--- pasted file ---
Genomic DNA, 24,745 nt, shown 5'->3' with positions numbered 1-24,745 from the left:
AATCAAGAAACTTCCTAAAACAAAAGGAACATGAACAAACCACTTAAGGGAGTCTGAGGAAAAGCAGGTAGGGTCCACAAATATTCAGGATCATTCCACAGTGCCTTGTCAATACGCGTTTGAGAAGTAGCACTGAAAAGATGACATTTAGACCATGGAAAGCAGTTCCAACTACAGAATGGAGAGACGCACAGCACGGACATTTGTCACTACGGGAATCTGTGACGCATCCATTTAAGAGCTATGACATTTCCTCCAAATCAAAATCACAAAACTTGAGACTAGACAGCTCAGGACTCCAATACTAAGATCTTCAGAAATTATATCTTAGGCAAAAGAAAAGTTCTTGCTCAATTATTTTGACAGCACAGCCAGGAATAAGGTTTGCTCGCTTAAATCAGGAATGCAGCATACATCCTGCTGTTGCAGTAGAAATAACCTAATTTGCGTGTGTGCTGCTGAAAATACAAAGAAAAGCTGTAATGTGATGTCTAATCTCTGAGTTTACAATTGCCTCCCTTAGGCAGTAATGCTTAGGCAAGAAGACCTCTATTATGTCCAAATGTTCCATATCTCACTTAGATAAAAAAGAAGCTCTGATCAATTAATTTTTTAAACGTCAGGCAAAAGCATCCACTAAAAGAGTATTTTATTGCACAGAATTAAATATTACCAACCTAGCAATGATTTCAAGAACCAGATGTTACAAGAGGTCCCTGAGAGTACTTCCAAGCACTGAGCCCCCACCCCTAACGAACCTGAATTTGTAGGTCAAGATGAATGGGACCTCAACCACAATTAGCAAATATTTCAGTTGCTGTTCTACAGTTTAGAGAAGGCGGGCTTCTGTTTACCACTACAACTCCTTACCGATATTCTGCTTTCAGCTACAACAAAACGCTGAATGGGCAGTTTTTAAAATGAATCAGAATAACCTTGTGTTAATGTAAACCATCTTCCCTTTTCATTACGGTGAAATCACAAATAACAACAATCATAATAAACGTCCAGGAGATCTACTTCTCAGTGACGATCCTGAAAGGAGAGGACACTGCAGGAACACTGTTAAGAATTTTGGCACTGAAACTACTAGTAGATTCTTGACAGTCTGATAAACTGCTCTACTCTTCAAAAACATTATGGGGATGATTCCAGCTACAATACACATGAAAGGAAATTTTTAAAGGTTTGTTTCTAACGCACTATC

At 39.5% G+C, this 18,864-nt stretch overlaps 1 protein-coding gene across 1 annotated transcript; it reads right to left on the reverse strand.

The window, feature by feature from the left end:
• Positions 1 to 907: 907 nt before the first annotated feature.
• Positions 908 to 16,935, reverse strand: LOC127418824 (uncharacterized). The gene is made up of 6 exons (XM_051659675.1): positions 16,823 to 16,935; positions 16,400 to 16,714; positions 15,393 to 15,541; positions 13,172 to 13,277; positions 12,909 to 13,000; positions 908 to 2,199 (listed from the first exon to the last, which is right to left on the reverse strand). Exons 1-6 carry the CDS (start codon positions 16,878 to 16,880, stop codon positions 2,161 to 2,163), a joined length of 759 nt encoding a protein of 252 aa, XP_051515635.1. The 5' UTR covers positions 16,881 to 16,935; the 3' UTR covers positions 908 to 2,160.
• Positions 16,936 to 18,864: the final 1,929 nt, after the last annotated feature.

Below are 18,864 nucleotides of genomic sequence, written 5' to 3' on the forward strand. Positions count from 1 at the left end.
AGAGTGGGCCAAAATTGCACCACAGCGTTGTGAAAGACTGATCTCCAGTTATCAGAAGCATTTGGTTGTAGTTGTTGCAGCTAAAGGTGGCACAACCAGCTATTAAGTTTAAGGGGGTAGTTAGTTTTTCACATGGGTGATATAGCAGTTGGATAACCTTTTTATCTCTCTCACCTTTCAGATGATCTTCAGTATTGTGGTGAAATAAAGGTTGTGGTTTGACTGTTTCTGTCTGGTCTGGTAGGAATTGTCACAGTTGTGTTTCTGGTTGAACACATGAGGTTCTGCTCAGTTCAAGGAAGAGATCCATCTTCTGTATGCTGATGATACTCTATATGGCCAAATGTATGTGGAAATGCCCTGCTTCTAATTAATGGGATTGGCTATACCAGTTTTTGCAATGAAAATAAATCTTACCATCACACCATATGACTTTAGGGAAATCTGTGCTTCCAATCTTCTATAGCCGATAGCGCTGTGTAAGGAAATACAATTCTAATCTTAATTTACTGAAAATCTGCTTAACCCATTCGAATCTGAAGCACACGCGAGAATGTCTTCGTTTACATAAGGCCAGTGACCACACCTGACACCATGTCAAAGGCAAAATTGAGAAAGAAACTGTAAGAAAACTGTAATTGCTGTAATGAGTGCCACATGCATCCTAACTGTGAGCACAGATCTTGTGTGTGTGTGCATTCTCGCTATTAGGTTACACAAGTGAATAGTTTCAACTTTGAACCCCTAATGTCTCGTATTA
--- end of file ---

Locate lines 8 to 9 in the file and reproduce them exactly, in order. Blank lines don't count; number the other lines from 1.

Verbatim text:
Below are 18,864 nucleotides of genomic sequence, written 5' to 3' on the forward strand. Positions count from 1 at the left end.
AGAGTGGGCCAAAATTGCACCACAGCGTTGTGAAAGACTGATCTCCAGTTATCAGAAGCATTTGGTTGTAGTTGTTGCAGCTAAAGGTGGCACAACCAGCTATTAAGTTTAAGGGGGTAGTTAGTTTTTCACATGGGTGATATAGCAGTTGGATAACCTTTTTATCTCTCTCACCTTTCAGATGATCTTCAGTATTGTGGTGAAATAAAGGTTGTGGTTTGACTGTTTCTGTCTGGTCTGGTAGGAATTGTCACAGTTGTGTTTCTGGTTGAACACATGAGGTTCTGCTCAGTTCAAGGAAGAGATCCATCTTCTGTATGCTGATGATACTCTATATGGCCAAATGTATGTGGAAATGCCCTGCTTCTAATTAATGGGATTGGCTATACCAGTTTTTGCAATGAAAATAAATCTTACCATCACACCATATGACTTTAGGGAAATCTGTGCTTCCAATCTTCTATAGCCGATAGCGCTGTGTAAGGAAATACAATTCTAATCTTAATTTACTGAAAATCTGCTTAACCCATTCGAATCTGAAGCACACGCGAGAATGTCTTCGTTTACATAAGGCCAGTGACCACACCTGACACCATGTCAAAGGCAAAATTGAGAAAGAAACTGTAAGAAAACTGTAATTGCTGTAATGAGTGCCACATGCATCCTAACTGTGAGCACAGATCTTGTGTGTGTGTGCATTCTCGCTATTAGGTTACACAAGTGAATAGTTTCAACTTTGAACCCCTAATGTCTCGTATTA